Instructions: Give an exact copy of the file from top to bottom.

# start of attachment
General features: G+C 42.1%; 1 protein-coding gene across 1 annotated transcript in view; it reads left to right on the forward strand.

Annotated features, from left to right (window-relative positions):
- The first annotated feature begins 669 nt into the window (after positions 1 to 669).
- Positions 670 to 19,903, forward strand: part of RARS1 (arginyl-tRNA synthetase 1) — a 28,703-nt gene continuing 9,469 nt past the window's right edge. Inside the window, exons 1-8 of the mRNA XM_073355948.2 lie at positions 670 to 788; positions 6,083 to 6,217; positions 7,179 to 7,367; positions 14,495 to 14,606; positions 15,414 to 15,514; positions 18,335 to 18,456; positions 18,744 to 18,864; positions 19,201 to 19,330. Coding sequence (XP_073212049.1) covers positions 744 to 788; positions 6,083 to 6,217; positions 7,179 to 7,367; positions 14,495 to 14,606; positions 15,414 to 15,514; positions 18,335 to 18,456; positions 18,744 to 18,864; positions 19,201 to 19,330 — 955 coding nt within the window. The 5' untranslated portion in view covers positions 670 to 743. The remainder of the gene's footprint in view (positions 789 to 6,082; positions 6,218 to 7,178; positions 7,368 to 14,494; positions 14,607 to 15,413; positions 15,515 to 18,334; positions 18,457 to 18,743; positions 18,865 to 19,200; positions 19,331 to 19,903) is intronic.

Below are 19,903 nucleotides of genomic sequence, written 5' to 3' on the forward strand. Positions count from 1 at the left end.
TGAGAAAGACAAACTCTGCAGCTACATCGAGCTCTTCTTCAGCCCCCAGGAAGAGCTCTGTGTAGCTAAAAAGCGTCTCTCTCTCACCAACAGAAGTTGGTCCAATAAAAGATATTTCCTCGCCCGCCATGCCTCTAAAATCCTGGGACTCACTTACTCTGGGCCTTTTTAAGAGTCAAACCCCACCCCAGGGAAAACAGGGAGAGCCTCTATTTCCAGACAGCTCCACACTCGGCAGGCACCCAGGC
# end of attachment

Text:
General features: G+C 42.1%; 1 protein-coding gene across 1 annotated transcript in view; it reads left to right on the forward strand.

Annotated features, from left to right (window-relative positions):
- The first annotated feature begins 669 nt into the window (after positions 1 to 669).
- Positions 670 to 19,903, forward strand: part of RARS1 (arginyl-tRNA synthetase 1) — a 28,703-nt gene continuing 9,469 nt past the window's right edge. Inside the window, exons 1-8 of the mRNA XM_073355948.2 lie at positions 670 to 788; positions 6,083 to 6,217; positions 7,179 to 7,367; positions 14,495 to 14,606; positions 15,414 to 15,514; positions 18,335 to 18,456; positions 18,744 to 18,864; positions 19,201 to 19,330. Coding sequence (XP_073212049.1) covers positions 744 to 788; positions 6,083 to 6,217; positions 7,179 to 7,367; positions 14,495 to 14,606; positions 15,414 to 15,514; positions 18,335 to 18,456; positions 18,744 to 18,864; positions 19,201 to 19,330 — 955 coding nt within the window. The 5' untranslated portion in view covers positions 670 to 743. The remainder of the gene's footprint in view (positions 789 to 6,082; positions 6,218 to 7,178; positions 7,368 to 14,494; positions 14,607 to 15,413; positions 15,515 to 18,334; positions 18,457 to 18,743; positions 18,865 to 19,200; positions 19,331 to 19,903) is intronic.

Below are 19,903 nucleotides of genomic sequence, written 5' to 3' on the forward strand. Positions count from 1 at the left end.
TGAGAAAGACAAACTCTGCAGCTACATCGAGCTCTTCTTCAGCCCCCAGGAAGAGCTCTGTGTAGCTAAAAAGCGTCTCTCTCTCACCAACAGAAGTTGGTCCAATAAAAGATATTTCCTCGCCCGCCATGCCTCTAAAATCCTGGGACTCACTTACTCTGGGCCTTTTTAAGAGTCAAACCCCACCCCAGGGAAAACAGGGAGAGCCTCTATTTCCAGACAGCTCCACACTCGGCAGGCACCCAGGC